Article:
He often fell out with Reggie in Parkhurst and Ronnie in Broadmoor. Sometimes he would lose his temper and swear at Reggie. When asked by people like me if he was frightened or had a death wish, he would answer No! He had become friends with them, and they trusted him. They were to remain friends for over 30 years. That is the kind of relationship you should build for your book if you want to get the best – and the truth – out of your subject.

He often fell out with Reggie in Parkhurst and Ronnie in Broadmoor. Sometimes he would lose his temper and swear at Reggie. When asked by people like me if he was frightened or had a death wish, he would answer No! He had become friends with them, and they trusted him. They were to remain friends for over 30 years. That is the kind of relationship you should build for your book if you want to get the best – and the truth – out of your subject.

Robin told me the story of his first meeting with notorious gangster Reggie in Parkhurst. He had written down 11 questions in his notebook that he was going to ask, using large letters in green felt tip to stand out. He didn’t want to waste time just exchanging first-meeting pleasantries during the vital two hours. The large room at Parkhurst was full of wives, girlfriends and children of Category A prisoners and Robin was sitting at the table Reggie had assigned to him. He wondered then if Reggie ran the jail. At 2pm Reggie almost bounded into the room, the first of about a dozen high-risk inmates. Apparently, he was always first in and last out, Robin later learned. The noise from the visitors was deafening as children ran around, wives cried, and everyone was speaking at once. Reg, dressed in blue denim, was slim, well-muscled and looked younger than his 51 years. Everyone seemed to know who he was and kept looking over.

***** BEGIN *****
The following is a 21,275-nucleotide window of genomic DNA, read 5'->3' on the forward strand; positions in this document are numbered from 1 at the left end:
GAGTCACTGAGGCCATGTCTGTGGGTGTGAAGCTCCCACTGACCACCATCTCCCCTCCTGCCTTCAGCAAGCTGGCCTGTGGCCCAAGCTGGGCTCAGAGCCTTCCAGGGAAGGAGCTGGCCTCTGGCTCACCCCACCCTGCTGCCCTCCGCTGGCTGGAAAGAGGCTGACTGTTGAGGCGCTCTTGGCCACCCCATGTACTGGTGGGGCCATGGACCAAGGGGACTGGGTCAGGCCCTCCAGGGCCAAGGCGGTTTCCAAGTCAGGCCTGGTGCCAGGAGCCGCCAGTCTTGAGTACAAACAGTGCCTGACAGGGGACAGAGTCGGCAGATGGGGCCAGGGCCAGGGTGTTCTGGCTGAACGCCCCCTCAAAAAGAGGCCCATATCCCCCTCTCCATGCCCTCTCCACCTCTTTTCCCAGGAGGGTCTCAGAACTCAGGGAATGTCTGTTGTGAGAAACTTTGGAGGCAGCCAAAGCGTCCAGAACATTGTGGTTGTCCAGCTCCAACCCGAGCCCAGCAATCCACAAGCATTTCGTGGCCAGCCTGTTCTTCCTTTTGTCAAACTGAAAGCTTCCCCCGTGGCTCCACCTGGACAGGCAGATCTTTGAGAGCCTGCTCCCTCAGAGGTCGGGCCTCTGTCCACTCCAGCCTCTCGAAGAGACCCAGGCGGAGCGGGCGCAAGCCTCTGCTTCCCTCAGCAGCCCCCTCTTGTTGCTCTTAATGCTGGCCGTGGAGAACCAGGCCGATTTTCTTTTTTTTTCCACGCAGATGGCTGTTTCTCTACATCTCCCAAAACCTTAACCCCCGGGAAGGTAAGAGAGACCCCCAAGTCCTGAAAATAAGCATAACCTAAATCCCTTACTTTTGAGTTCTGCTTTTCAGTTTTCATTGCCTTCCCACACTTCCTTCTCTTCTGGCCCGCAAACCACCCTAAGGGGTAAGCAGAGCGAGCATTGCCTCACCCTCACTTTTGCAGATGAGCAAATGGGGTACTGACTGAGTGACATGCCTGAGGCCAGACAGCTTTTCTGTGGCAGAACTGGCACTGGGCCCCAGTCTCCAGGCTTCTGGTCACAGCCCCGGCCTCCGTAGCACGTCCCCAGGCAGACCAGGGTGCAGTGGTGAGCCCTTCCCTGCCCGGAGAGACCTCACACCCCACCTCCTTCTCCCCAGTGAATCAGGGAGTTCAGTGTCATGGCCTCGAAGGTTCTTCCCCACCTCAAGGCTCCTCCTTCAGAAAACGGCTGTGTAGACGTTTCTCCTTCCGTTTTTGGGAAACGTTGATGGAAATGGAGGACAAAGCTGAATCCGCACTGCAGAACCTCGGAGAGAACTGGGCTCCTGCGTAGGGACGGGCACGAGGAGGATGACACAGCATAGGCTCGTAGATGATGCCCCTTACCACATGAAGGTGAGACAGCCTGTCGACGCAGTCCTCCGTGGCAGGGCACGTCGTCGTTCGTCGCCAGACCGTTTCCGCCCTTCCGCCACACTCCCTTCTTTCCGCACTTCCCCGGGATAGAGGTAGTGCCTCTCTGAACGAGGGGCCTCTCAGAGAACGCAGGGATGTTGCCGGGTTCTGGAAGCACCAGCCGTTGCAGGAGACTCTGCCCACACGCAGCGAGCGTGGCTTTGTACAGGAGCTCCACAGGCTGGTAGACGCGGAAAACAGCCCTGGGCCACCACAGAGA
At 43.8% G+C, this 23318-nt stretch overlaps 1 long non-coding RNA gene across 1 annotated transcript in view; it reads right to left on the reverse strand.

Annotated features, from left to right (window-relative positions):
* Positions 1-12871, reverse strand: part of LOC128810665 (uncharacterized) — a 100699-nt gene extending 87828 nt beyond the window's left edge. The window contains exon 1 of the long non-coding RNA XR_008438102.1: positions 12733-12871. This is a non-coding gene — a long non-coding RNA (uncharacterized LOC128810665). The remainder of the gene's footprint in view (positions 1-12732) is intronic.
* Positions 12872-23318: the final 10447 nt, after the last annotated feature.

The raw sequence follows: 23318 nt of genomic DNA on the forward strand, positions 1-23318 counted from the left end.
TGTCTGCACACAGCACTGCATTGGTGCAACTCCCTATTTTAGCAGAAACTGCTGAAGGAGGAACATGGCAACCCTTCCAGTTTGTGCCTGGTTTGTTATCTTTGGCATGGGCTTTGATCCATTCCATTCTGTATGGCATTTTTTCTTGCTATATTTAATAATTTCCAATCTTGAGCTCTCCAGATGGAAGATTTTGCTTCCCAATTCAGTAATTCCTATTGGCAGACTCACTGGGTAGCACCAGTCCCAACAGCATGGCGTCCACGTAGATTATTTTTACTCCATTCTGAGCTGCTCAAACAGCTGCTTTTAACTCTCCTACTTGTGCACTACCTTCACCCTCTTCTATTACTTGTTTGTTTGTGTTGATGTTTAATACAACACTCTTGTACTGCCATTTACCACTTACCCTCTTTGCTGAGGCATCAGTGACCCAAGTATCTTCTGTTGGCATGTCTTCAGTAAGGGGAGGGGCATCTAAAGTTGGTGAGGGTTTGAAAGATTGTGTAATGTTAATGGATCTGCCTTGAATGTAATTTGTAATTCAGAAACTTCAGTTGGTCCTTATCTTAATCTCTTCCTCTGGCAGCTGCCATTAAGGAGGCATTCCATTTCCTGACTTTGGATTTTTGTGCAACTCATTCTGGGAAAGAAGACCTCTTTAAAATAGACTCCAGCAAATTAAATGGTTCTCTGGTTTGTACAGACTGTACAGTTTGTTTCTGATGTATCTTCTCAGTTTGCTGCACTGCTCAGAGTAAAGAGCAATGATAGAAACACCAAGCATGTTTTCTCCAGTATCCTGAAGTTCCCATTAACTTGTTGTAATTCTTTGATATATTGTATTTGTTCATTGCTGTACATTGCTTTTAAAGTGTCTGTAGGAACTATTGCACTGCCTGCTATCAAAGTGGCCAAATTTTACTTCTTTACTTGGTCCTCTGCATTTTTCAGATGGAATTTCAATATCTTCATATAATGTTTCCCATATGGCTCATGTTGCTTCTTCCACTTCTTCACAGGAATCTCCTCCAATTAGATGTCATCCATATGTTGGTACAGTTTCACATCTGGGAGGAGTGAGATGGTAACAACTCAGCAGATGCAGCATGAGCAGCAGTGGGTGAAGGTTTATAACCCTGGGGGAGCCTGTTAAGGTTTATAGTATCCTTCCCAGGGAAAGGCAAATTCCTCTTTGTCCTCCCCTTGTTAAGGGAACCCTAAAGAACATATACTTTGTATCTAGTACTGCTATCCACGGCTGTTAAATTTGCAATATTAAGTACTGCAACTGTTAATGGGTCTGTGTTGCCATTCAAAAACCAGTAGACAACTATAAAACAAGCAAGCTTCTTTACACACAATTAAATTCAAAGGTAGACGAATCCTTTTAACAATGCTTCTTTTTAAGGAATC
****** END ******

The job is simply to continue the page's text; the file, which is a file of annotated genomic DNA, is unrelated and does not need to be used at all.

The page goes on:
“Hello Robin, it’s very nice to meet you. Glad you could come,” he said.

“Hello Reg, good to meet you too, thanks for arranging it,” Robin replied putting out his hand. Reg took it and crushed the tips of his fingers in the strongest handshake the writer had ever experienced. He tried not to wince.

They made polite conversation for a couple of minutes, then Robin decided to get down to business. But the noise was almost unbearable and was getting on his nerves, especially as he had to ask some delicate questions and wasn’t sure how Reg would react. He needed to note every word the gangster said. Robin pulled out his notebook from his inside jacket pocket and flicked it open, fully aware that this would be a testing time, but he needed good stuff to get the book published.

“I have some questions Reg, is that OK?”

“Yeah. Go ahead.”

The Kray brothers had sprung Frank ‘Mad Axeman’ Mitchell, a mentally unstable criminal from Dartmoor prison and arranged to have him murdered when he proved impossible to control. His body was never found. And its whereabouts was never revealed in court. Robin looked at his first question written in green felt tip and was a little worried. But he went ahead. He glanced around the noisy room. He and Reg could hardly hear each other. He leaned forward and in no more than a whisper asked: “Can you tell me where Frank Mitchell’s body was taken?”

Reg stared at him, looking puzzled, as if he wasn’t sure he understood. Then he cocked an ear. “Eh?” Robin glanced around the room again, embarrassed. But everyone was chatting among themselves and the children were playing noisily. They all seemed oblivious to what he said. He leaned towards Reg again. A little louder this time, he asked: “Can you reveal where Frank Mitchell’s body was taken?” The ear cocked again. “Eh?” Robin took another deep breath.


Suddenly a deadly hush fell on the room. The words came out too loud. Robin didn’t dare look around, but he could sense all eyes on his table. He stared at Reg waiting for an answer, but he just stared back saying nothing. Finally, he shook his head. “I don’t want to talk about it! Next question!” Robin looked back in his notebook. The next question was “Do you know where Jack the Hat McVitie’s body is?” He didn’t have the bottle to ask it and so bottled out.

So, you see, writing can not only be a good living but an adventure too if you work at it. And lockdown is just the time to shape your ideas; do some research; make some phone calls; write a synopsis. If ever there was a time … it is now.

Next time: How a life story book on two children struck by tragedy took me on a journey to Tel Aviv and Jerusalem where Israeli singing star Topol jumped on a table, kicked away the plates and wine glasses and did an impromptu performance of his song: ‘If I Were A Rich Man’ from the hit stage show Fiddler on the Roof.

Terry Manners was former Editor-in-Chief of Express Newspapers in Scotland and Assistant Editor of the Daily Express in London. He was also Editor and Director of the Western Daily Press in Bristol. He has written seven books for major publishers; won the World Variety Club’s Global Media Award for helping sick and needy children through his newspaper work and was a judge at the national and local newspaper awards.

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Terry Manners